President Obama’s reelection was less than a day old before the speculation began about who might run to replace him in 2016.
Atop the list for the Democrats: Hillary ClintonHillary Rodham ClintonPence filling out voter fraud task force Jimmy Kimmel doesn't rule out Clinton cameo at Oscars Chafee: Negative coverage of Trump ‘tiresome’ MORE, Joe BidenJoe BidenJill Biden to chair board of Save The Children Ellison holds edge in DNC race survey Top union offers backing for Ellison in DNC race MORE and a gaggle of ambitious younger party stars, from Maryland Gov. Martin O’ Malley to New York Gov. Andrew Cuomo.
As was the case in advance of the 2008 election, the field in both parties seems wide open.
And, even if it might be expecting too much to think that the 2016 race could rival that epic struggle for drama, there are more than enough intriguing prospects to whet the appetite of those political junkies already dreaming of the next Iowa and New Hampshire showdowns.
Discussions on the Democratic side are dominated by one question: Will Hillary make another run for president?
Even the most plugged-in Washington insiders are unable to answer with any certainty.
On one hand, no one doubts the scale of the secretary of State’s ambition. On the other, the bruises from her 2008 primary loss to the current president were deep and might yet dissuade her from making another bid.
If Clinton did run, she would be an overwhelming favorite. Her husband’s unflagging efforts to help the president’s reelection bid this year have also helped.
Clinton’s strengths are so obvious that, were she to send out the smoke signals indicating that she was going to run, she might discourage any serious rival from competing against her.
“I would imagine that if she decided to run, and decided to run early, she would just clear the field,” said Tobe Berkovitz, a Boston University professor who specializes in political communication.
“I just can’t see anyone wanting to be the skunk at that garden party.”
But Clinton has reason enough to step back from competing in the 2016 contest. Not only has she has been at the center of national life for 20 years, she will be 69 by the date of the next presidential election.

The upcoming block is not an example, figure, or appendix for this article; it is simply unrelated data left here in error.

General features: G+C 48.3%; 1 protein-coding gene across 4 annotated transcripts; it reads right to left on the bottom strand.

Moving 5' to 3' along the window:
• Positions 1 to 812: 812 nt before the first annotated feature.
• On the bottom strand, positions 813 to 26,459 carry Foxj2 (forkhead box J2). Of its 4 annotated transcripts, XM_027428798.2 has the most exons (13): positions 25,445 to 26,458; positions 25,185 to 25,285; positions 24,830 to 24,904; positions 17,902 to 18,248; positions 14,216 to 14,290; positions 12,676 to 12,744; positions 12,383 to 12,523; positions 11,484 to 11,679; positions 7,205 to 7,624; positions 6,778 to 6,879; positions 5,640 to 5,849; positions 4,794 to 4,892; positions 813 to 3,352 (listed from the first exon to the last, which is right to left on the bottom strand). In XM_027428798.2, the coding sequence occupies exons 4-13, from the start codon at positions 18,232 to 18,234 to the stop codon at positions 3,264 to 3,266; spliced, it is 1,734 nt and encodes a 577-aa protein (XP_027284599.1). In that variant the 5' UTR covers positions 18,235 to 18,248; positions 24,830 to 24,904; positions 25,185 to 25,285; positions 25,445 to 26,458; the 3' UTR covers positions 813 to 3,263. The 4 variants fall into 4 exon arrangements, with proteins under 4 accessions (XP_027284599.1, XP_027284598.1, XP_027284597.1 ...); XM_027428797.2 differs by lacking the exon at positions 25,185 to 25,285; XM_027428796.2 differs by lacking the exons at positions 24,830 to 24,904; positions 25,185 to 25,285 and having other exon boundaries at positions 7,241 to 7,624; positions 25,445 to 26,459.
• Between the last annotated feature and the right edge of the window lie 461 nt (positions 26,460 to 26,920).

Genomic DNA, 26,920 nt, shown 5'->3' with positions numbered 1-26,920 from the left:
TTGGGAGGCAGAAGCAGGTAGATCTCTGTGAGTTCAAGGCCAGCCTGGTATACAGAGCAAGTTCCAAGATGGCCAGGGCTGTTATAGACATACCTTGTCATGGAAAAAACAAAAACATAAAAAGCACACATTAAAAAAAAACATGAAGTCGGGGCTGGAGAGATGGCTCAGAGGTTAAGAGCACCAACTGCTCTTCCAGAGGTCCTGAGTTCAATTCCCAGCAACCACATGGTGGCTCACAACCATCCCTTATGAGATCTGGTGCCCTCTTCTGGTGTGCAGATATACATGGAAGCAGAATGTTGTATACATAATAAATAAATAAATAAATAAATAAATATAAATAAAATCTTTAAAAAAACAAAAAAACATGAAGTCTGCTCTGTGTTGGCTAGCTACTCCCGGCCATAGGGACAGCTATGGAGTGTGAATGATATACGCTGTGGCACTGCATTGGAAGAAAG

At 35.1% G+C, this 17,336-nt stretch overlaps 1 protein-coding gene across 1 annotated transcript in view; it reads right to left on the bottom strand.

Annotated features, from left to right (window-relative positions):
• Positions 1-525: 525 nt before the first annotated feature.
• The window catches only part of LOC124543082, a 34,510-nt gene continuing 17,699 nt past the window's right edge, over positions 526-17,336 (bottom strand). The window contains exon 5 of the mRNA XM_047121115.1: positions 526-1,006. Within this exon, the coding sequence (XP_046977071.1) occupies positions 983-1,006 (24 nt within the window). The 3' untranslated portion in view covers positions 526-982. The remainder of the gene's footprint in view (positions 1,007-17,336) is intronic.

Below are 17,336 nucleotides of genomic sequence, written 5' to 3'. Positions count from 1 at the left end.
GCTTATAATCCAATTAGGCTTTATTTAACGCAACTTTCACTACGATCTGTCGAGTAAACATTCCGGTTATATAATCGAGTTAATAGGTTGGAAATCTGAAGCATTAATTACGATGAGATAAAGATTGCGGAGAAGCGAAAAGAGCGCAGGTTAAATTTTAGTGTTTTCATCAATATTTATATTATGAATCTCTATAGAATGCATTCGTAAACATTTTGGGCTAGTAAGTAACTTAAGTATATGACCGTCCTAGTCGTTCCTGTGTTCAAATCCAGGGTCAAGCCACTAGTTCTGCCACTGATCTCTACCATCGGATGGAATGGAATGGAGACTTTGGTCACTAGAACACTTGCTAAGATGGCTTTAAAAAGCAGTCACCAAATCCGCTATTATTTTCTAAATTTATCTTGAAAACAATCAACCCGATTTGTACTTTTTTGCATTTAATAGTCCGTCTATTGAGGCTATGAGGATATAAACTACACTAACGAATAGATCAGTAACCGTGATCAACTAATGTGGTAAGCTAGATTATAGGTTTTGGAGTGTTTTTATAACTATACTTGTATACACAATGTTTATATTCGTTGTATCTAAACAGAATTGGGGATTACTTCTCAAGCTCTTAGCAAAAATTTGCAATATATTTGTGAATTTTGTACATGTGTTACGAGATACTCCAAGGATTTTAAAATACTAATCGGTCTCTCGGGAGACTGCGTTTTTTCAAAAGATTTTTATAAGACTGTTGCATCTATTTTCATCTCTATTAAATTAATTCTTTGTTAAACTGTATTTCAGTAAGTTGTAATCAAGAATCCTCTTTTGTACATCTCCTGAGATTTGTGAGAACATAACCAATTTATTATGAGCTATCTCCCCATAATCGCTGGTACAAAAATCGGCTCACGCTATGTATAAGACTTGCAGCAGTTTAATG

Without Clinton in the race, there would be no obvious front-runner.
Much speculation of late has swirled around Vice President Biden, with some of the gossip spurred by his own cryptic remarks on the matter.
Biden’s advisers have dropped strong suggestions that the vice president would be interested in becoming the ultimate boss, after eight years as deputy.
Biden himself stoked the speculation as recently as Tuesday, when he told reporters at his polling place that he did not think that he was voting for himself for the last time.
At a separate stop Tuesday in Cleveland, when asked whether he would run for office again, he replied, “Oh, I’m going to go back home and run for county council or something.”
“Vice President Biden has been leaving all sorts of pregnant hints that he intends to run in 2016, as well he should,” said Jim Manley, the former communications director with Senate Majority Leader Harry ReidHarry ReidHopes rise for law to expand access to experimental drugs If Gorsuch pick leads to 'crisis,' Dems should look in mirror first Senate confirms Mulvaney to be Trump’s budget chief MORE (D-Nev.). “He has done an outstanding job.”
Manley said of Biden that, “like my old boss, he sometimes says things that a politician with a stronger filter might not say — but that doesn’t faze me at all.”